3. The key is to somehow deal with the dust on the wood and plaster which cannot be removed with the vacuum. The purpose of the conditioner is to consolidate this dust. Try to use a construction adhesive to glue scarp dusty lath and plaster and see how well it sticks. Look for a construction adhesive which is water soluble (water clean up) and make a dilute solution of the glue with water and alcohol (5 to 1) to squirt into the hole as a primer, and use the adhesive diluted to allow it to flow better into the hole. (I use the real stuff so I can’t recommend any products)

  9. Hi Scott, I am in a 1906 cottage that had a crumbling foundation. After the lift and new foundation, there is some cracking of the plaster. Do I do this whole process, if everything seems tight still, or can I just use something to fill the cracks. I would imagine it will be cracking for a long time to come, since it was way out of level when we began.

  10. Just want to say, that the real star of this suite of products is the adhesive. When you squirt that stuff in there it practically explodes between the lath and plaster, filling every air pocket that exists and making a very nice seal. I don’t think there’s any adhesive like that, nor one as expensive. I think you could get by with liquid nails but I don’t think you’ll get nearly as good a bond.

  11. 1904 craftsman: every room is covered in wall paper, where do I begin? Paint over it or remove and harm plaster?

  12. We purchased a historical home built in 1888. The paint on the walls in one of the bedrooms is peeling off. It looks like some kind of sheetrock that might have been wall papered. What can we do to repaint this room?

    1. We just purchased a house with all plaster walls. The walls were doing the same thing you described. Every single wall needed help. What we did was peel all of the loose stuff back and skim coated with new plaster. Looks great and was pretty simple if you have the time.

  13. Hello Scott, my entire living room has tiny cracks in my plaster walls. I thought it might be the cheap paint from Walmart begining to crack but I’m just not sure. My question is, should I do what you did in the video or should I do the Veneer Plaster repair?

  14. Any advice for plaster crumbling thats adhered to a red brick wall? Some areas you can see the brick.. and it doesn’t look too have any moisture in it..

  15. we plastered the interior of our strawbale house 10 years ago. there are areas in the bathroom that are looking shabby now, above sink, around tub. Is there a way to remove the inevitable stains from soap scum, water, lotion etc? is there a protective coating that can be applied after the fact to prevent more staining? thanks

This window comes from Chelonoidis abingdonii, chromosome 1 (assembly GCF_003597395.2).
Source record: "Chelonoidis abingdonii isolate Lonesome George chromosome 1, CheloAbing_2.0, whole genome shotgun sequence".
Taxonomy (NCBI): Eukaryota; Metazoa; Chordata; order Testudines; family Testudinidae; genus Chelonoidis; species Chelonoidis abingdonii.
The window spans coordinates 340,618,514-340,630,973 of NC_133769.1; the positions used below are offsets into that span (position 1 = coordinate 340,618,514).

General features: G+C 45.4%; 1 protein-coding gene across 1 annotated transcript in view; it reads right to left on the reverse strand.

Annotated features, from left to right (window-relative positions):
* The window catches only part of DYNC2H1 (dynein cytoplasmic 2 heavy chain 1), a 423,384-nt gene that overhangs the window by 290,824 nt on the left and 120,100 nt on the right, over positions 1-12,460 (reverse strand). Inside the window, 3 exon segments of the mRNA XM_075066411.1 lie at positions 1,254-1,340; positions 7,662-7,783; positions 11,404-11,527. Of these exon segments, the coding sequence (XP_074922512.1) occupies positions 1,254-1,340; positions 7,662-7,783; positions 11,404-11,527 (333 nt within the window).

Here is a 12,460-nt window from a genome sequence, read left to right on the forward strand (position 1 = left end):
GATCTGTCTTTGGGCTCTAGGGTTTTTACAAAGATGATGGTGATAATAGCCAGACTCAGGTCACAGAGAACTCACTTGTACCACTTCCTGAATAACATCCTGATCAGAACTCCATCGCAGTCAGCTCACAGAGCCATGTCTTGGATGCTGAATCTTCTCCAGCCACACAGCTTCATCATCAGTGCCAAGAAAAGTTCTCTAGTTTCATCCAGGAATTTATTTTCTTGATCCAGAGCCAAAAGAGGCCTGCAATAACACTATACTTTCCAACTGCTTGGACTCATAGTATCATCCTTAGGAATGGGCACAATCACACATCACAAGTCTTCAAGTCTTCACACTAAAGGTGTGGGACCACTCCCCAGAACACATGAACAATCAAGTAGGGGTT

1. Bathroom areas should have been done with a custom plaster mix. While I am NOT a plasterer, I have seen a home with bathroom walls many yrs. old that had zero evidence of mold or wear right above the tub and sink. I would contact a VERY experienced plasterer and think it would be worth a consultation fee to get an experienced opinion. I HAVE used a latex additive made for tile thinset on drywall face and plastered over the drywall also using the latex additive for half the liquid in the plaster mix. This wall is now 10 yrs old and shows no cracking and looks like the other plastered walls in the room

  16. Hello Scott,
    We purchased a 1917 Craftsman that used a steel mesh instead of lathing for the plaster walls. We have had to replace some ceilings because the nails holding up the lathe have turned loose , and one actually fell in. Will this product work as well with metal lathing? Any suggestions>

    1. Muriel, here is the response from the president of Plaster Magic: “Plaster Magic can be used with metal lath in specific circumstances. It will
      not stabilize cracks like it does with wood lath or masonry where Plaster
      Magic bridges and reinforces the plaster.
      The circumstances where I have had the most success is when the plaster has
      come loose from the wire lath.
      (I use the term wire or diamond lath to make it clear I’m not talking about